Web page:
Driving through the side gate, we passed the cottage and the carport and swung to stop a in front of the main house. The yellow house lay sprawled out like a dog in the shade. Its many rooms were large and gracious and a covered stoep served as the entrance hall to the house as well as an outdoor dining room. Steve and Beth's offices flanked the glass sliding doors which opened to reveal a sizable room with a sunken floor in the middle. The sunken area was circular and created a ring of seats; there were pillows scattered around its edge. There was also a double-sided fireplace that opened out into this room as well as into the kitchen on the other side of the wall. The door to the left led down a corridor, past the bathroom and bedrooms and into the spacious kitchen. The door to the right was always closed, as this was the family space in what was otherwise a shared house.
The kitchen had a large wooden table running down the centre of the room and windows on three sides that invited the sun. From first glance, you knew that this room was to be the heart and home of the community. Steve had built in industrial stoves on the understanding that we would often be housing displaced families on site and would need to feed large numbers of people. In the back lefthand corner of the kitchen was the door through to the workshop and bunkhouses. An old garage and stables had been converted for our program purposes: bunkhouses for overnight visitors and a workspace for our employment workshops.
After greeting the family I went down to the cottage with Mama Jenny. As she'd never shared a house with a white person before, she was a little nervous about the suitability of our living arrangements. For me, it was an opportunity to learn more about the Zulu language and culture. The cottage was a simple white brick structure with a fat roof, a concrete slab at its front and an awning over the front door. The door opened into a cosy lounge with its own fireplace, then through into the corridor, right towards Mama Jenny's room and left towards mine. Across the hall from me was the bathroom we would share and to the left, the kitchen. Like the main house, the cottage was newly renovated with fresh paint and carpets and shiny kitchen appliances. It was all I would need. Dumping my bags, I started to make myself at home.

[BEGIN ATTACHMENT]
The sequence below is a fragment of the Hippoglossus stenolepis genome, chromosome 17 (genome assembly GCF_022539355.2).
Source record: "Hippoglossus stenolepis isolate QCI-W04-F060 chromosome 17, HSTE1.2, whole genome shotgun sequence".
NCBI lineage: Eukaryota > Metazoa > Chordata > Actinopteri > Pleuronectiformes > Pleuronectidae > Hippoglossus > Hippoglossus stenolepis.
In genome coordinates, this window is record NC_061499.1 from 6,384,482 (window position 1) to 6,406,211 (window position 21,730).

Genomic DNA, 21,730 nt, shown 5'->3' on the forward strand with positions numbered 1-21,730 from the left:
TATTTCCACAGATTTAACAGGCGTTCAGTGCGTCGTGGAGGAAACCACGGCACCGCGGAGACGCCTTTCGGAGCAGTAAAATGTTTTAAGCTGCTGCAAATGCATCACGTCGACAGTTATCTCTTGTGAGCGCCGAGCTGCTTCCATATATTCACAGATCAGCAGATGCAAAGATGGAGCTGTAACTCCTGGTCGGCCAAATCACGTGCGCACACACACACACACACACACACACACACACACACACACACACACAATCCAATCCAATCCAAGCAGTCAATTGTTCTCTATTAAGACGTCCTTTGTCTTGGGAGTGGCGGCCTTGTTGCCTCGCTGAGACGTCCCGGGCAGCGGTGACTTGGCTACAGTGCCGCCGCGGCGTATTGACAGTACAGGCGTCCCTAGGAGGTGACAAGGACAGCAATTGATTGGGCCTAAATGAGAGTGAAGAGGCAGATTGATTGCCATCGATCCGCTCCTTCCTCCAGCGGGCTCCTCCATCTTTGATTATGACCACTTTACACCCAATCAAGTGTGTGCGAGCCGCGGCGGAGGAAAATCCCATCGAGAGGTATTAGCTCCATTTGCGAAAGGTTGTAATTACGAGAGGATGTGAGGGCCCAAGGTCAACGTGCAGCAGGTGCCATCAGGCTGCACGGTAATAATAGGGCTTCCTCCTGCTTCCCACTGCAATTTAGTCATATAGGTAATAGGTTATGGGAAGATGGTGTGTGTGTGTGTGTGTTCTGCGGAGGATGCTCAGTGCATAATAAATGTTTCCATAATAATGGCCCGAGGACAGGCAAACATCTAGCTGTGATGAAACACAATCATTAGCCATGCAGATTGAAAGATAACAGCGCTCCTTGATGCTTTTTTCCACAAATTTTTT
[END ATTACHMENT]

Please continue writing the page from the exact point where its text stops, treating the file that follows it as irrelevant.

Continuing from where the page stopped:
After I had unpacked and chatted to Mama Jenny about my tripâwhich was clearly outside her frame of reference as she had never travelled more than a few hundred kilometres from homeâI went outside to explore the garden. Steve and Beth had invited me to join them for supper at seven so I still had some time to spare. Behind the cottage was its old garage that had been converted into the program offices, of which there were two: one for Lee, our project administrator and one for Robbie, my fellow fieldworker, and I to share. In front of the office was a gravel area that served as a carpark. What I had initially thought was the side entrance to the property was clearly serving as the main entrance for all our visitors, with Lee's office doubling as a reception area. I turned back towards our cottage and up into the main part of the property.